Robert Hampton

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19th March 2011

Not the Ten O’Clock News
Posted by at 6.38pm | 1 response | Television

When Channel 4 announced 10 O’Clock Live, I was sceptical. A topical comedy show reacting to the news? Channel 4’s recent record in this area is littered with less than thrilling examples including The 11 O’Clock Show and Tonightly. I was especially disappointed when, at almost the same time, we were told that The Daily Show had been axed from More4. Was Channel 4 worried that the US import would show up its own attempt at news dissection?

I had quite low expectations, in spite of the top roster of talent we were promised: Jimmy Carr, David Mitchell, Charlie Brooker and Lauren Laverne. All good in their own right, but would they work well together in the high-pressure environment of live telly? I wasn’t convinced.

I sat down in front of the first episode with a very jaded eye. I fully expected to hate it, and the first few episodes were shaky, but I decided to stick with it in the hope that it might improve. I’m glad I did, because the show has overcome its initial nervousness and after nine episodes has built up confidence, to the point that I now look forward to it each week.

Topical news-based comedy like this is quite difficult to do. If you’re tackling serious issues through humour, great care must be taken to avoid treating a subject too lightly — or even worse, looking smug. It’s hard to get right, but 10 O’Clock Live manages to pull it off, most of the time anyway.

As for the Daily Show comparison, well… to be honest, the show is different enough that direct comparisons with Jon Stewart’s programme are meaningless. Many of the targets — evil politicians, corrupt bankers, media distortions — are the same, but the presentation is completely different.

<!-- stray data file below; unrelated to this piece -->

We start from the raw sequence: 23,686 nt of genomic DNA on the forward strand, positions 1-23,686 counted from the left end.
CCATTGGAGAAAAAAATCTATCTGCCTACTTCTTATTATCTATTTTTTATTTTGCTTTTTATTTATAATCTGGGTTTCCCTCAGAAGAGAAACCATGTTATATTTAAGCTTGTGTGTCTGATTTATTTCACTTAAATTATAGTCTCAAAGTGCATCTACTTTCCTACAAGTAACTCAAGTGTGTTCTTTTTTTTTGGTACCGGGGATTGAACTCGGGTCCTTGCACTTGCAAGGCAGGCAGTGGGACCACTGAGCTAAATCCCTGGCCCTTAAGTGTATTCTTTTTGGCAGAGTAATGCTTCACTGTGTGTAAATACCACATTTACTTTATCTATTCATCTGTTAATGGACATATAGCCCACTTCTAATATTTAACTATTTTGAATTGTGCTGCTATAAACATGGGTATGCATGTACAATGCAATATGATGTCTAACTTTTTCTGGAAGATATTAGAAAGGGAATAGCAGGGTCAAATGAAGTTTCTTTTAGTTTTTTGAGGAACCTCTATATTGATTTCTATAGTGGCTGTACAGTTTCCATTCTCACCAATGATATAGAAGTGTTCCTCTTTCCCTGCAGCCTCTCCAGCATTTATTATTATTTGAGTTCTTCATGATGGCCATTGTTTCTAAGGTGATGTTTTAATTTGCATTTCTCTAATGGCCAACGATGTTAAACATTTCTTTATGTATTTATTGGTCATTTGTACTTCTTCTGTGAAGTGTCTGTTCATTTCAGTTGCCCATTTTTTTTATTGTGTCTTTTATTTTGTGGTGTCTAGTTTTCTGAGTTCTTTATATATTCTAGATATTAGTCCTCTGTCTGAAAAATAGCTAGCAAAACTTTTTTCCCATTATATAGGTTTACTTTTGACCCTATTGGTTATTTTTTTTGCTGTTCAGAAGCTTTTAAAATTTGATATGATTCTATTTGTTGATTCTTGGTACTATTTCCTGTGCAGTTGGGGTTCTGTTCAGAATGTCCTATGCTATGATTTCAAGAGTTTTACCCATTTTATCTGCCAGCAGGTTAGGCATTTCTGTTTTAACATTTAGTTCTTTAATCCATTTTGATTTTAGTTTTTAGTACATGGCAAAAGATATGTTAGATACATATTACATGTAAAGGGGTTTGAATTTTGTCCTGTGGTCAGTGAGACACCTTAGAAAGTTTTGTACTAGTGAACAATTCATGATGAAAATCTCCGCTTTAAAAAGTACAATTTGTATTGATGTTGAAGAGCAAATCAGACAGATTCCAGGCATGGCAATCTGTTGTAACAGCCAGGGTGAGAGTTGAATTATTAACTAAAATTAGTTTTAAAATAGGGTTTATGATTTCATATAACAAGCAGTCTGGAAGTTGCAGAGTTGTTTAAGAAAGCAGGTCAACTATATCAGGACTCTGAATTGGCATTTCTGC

Truly though, the great thing about it is that Charlie Brooker gets to do what amounts to a mini-version of Newswipe for weeks on end. In this clip from Thursday’s show, he attacks the TV and newspaper coverage of the Japanese earthquake, the ensuing tsunami and the Fukushima nuclear crisis.

The absolute stand-out for me though has been — surprisingly — Jimmy Carr. He’s always been a bit of a contradictory figure for me. I enjoy his contributions on panel shows such as QI, but don’t really care for his stand-up. On 10 O’Clock Live however, he has been excellent, not only at delivering the topical monologue at the top of the show, but also throwing himself into silly sketches as a range of characters, from Silvio Berlusconi, an SAS operative, even a (female!) Barclays bank teller.

The show isn’t perfect by any means. The political interviews and panel discussions, presumably designed to inject a bit of gravitas into proceedings, are rarely very enlightening. This is probably because they are not allocated enough time in the show, and the presenters are forced to end them just as they threaten to get interesting. Lauren Laverne, meanwhile, never seems to get anything worthwhile to do.

The show is also a victim of odd scheduling by Channel 4 – at 10 o’clock on Thursday, which clashes with the main news on both BBC1 and ITV1, as well as the first 25 minutes of Newsnight and Question Time.

The show is nine episodes in to a 15-episode run. I hope it comes back again for another run. If Channel 4 stick with it, they could have a genuine hit on their hands. If you watched the first few episodes and gave up, I strongly recommend you give it another go.

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One Response
  1. Comment by Kathryn
    20th March 2011 at 3:05 pm

    I went to see this Live at the BBC Studios in White City. I was unfortunate enough to have to put on a pig nose for some ‘Bankers in Need’ sketch courtesy of Jimmy Carr.

    Anyways, it’s okay. I didn’t find it too funny but then again I was very conscious of the cameras and haven’t watched it since. Also, I hate Lauren Laverne, mostly because she is talentless and wooden 😉